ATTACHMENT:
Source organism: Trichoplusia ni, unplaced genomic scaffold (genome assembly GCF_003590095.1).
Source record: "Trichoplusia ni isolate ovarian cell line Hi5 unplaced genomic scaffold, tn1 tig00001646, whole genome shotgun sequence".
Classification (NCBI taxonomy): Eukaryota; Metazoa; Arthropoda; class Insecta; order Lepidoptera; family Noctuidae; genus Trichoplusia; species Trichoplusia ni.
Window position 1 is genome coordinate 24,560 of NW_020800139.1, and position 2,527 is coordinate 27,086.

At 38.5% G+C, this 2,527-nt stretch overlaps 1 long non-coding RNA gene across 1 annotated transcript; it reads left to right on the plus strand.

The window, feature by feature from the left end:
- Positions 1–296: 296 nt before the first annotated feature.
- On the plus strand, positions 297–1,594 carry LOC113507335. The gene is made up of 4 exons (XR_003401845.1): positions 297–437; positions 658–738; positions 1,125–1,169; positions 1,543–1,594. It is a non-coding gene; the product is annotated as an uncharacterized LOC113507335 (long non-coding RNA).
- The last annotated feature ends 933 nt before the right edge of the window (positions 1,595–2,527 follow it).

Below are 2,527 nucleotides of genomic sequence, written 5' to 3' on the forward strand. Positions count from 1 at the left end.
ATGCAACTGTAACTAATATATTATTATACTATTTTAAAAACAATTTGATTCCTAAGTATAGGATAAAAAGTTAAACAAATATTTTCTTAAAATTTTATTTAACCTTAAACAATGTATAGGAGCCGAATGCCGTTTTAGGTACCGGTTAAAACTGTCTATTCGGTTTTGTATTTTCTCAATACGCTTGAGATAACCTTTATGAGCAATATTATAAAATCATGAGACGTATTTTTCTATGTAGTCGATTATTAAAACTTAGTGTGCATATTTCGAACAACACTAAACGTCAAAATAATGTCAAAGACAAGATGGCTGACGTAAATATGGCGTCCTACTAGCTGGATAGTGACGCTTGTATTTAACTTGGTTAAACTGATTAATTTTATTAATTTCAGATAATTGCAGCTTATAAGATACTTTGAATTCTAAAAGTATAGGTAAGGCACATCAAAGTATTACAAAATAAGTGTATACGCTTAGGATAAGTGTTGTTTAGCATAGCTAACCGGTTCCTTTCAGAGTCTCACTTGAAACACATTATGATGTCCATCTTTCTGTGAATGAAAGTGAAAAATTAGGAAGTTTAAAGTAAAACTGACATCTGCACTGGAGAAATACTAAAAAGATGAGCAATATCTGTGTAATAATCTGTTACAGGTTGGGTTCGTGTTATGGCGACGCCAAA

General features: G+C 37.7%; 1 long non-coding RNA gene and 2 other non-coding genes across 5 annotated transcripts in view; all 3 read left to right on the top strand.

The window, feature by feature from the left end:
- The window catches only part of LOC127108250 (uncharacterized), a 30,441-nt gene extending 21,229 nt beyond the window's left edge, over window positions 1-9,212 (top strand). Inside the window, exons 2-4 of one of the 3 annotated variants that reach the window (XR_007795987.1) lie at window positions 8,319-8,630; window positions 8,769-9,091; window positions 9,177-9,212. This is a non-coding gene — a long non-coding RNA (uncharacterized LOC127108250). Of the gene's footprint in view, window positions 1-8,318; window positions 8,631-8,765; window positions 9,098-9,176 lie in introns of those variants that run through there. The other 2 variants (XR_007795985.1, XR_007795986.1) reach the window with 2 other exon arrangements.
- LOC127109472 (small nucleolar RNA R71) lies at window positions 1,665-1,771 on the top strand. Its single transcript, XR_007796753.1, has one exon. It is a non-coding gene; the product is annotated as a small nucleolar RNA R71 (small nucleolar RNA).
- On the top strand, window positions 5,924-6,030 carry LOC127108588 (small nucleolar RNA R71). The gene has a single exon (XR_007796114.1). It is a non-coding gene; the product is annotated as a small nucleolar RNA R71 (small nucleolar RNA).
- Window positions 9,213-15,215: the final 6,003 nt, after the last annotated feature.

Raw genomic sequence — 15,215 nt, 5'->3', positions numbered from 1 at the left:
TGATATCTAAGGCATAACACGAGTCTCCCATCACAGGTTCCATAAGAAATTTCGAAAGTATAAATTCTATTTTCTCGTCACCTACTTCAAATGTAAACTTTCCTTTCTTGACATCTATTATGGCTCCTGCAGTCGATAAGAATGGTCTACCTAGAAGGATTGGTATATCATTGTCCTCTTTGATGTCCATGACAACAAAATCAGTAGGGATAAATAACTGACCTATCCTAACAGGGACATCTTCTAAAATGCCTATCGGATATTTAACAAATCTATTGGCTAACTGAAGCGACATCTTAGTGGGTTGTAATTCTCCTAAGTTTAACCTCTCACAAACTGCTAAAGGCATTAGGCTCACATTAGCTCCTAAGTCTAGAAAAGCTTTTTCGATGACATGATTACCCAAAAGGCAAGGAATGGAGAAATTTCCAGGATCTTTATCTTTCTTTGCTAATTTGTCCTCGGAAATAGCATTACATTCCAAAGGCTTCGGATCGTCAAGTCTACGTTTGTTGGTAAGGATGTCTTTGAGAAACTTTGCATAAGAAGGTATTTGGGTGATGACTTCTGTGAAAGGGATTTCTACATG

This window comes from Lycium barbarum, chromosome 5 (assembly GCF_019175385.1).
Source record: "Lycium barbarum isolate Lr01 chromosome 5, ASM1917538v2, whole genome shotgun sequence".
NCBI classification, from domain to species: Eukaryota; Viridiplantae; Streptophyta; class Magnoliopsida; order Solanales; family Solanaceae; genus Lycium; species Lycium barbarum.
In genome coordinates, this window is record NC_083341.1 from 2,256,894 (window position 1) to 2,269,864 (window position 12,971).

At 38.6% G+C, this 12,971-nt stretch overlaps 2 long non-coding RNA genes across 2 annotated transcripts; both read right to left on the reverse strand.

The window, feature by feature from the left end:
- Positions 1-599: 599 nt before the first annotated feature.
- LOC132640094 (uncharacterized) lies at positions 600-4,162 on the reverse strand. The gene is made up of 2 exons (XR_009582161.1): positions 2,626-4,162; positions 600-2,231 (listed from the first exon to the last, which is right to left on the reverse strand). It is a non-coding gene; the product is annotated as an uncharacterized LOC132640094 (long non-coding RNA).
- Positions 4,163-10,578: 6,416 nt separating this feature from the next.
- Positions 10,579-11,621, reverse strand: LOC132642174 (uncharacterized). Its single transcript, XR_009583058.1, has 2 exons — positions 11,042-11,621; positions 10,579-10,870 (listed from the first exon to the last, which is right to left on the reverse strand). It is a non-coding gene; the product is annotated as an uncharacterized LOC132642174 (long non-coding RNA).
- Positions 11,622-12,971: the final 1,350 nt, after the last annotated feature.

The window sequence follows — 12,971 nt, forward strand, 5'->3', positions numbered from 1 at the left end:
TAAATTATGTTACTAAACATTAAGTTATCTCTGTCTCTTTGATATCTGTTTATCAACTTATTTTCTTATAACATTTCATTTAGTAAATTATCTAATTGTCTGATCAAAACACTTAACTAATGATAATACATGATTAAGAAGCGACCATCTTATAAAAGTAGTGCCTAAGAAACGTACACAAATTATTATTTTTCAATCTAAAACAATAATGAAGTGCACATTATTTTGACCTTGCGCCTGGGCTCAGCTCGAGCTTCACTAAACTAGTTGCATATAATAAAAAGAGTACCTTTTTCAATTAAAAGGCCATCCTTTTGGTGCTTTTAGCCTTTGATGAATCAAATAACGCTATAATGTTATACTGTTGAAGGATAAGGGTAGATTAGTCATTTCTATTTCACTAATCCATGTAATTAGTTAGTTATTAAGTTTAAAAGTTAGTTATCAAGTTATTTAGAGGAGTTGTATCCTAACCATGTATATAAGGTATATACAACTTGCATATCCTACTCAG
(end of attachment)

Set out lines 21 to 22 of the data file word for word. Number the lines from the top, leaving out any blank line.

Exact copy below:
Source record: "Lycium barbarum isolate Lr01 chromosome 5, ASM1917538v2, whole genome shotgun sequence".
NCBI classification, from domain to species: Eukaryota; Viridiplantae; Streptophyta; class Magnoliopsida; order Solanales; family Solanaceae; genus Lycium; species Lycium barbarum.